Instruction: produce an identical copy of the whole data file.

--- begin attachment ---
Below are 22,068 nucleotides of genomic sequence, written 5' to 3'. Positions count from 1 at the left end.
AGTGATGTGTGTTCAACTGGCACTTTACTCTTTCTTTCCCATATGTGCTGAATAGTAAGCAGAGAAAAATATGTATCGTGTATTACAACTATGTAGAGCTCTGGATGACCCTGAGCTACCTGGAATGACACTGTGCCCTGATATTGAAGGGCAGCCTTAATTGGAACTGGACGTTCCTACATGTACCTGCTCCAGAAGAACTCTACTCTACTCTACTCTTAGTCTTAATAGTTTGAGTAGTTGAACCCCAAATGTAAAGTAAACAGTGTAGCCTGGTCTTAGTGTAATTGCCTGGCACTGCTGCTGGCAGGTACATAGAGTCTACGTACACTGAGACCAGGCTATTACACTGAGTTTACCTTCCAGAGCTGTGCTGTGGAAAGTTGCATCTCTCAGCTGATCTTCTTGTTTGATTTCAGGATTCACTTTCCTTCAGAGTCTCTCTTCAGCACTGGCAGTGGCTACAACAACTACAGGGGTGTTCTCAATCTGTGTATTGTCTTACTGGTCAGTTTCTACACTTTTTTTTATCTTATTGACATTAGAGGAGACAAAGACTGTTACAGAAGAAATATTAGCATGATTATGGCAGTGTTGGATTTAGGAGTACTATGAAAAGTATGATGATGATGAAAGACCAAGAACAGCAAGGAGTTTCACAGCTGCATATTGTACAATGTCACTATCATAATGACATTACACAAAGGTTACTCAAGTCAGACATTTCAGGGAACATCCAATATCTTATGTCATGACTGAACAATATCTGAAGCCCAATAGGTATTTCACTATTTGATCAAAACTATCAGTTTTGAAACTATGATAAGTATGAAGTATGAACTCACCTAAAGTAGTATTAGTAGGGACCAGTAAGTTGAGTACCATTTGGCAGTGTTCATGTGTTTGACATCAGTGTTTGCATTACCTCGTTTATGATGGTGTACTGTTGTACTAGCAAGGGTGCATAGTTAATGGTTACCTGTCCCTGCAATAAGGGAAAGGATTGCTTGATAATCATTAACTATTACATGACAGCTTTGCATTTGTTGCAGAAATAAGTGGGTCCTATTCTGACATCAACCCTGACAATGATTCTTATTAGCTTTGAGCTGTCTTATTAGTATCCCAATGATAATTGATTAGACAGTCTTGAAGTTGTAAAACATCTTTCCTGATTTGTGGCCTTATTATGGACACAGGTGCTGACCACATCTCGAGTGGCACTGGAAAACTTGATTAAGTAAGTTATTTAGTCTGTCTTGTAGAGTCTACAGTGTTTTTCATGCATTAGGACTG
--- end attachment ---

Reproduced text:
Below are 22,068 nucleotides of genomic sequence, written 5' to 3'. Positions count from 1 at the left end.
AGTGATGTGTGTTCAACTGGCACTTTACTCTTTCTTTCCCATATGTGCTGAATAGTAAGCAGAGAAAAATATGTATCGTGTATTACAACTATGTAGAGCTCTGGATGACCCTGAGCTACCTGGAATGACACTGTGCCCTGATATTGAAGGGCAGCCTTAATTGGAACTGGACGTTCCTACATGTACCTGCTCCAGAAGAACTCTACTCTACTCTACTCTTAGTCTTAATAGTTTGAGTAGTTGAACCCCAAATGTAAAGTAAACAGTGTAGCCTGGTCTTAGTGTAATTGCCTGGCACTGCTGCTGGCAGGTACATAGAGTCTACGTACACTGAGACCAGGCTATTACACTGAGTTTACCTTCCAGAGCTGTGCTGTGGAAAGTTGCATCTCTCAGCTGATCTTCTTGTTTGATTTCAGGATTCACTTTCCTTCAGAGTCTCTCTTCAGCACTGGCAGTGGCTACAACAACTACAGGGGTGTTCTCAATCTGTGTATTGTCTTACTGGTCAGTTTCTACACTTTTTTTTATCTTATTGACATTAGAGGAGACAAAGACTGTTACAGAAGAAATATTAGCATGATTATGGCAGTGTTGGATTTAGGAGTACTATGAAAAGTATGATGATGATGAAAGACCAAGAACAGCAAGGAGTTTCACAGCTGCATATTGTACAATGTCACTATCATAATGACATTACACAAAGGTTACTCAAGTCAGACATTTCAGGGAACATCCAATATCTTATGTCATGACTGAACAATATCTGAAGCCCAATAGGTATTTCACTATTTGATCAAAACTATCAGTTTTGAAACTATGATAAGTATGAAGTATGAACTCACCTAAAGTAGTATTAGTAGGGACCAGTAAGTTGAGTACCATTTGGCAGTGTTCATGTGTTTGACATCAGTGTTTGCATTACCTCGTTTATGATGGTGTACTGTTGTACTAGCAAGGGTGCATAGTTAATGGTTACCTGTCCCTGCAATAAGGGAAAGGATTGCTTGATAATCATTAACTATTACATGACAGCTTTGCATTTGTTGCAGAAATAAGTGGGTCCTATTCTGACATCAACCCTGACAATGATTCTTATTAGCTTTGAGCTGTCTTATTAGTATCCCAATGATAATTGATTAGACAGTCTTGAAGTTGTAAAACATCTTTCCTGATTTGTGGCCTTATTATGGACACAGGTGCTGACCACATCTCGAGTGGCACTGGAAAACTTGATTAAGTAAGTTATTTAGTCTGTCTTGTAGAGTCTACAGTGTTTTTCATGCATTAGGACTG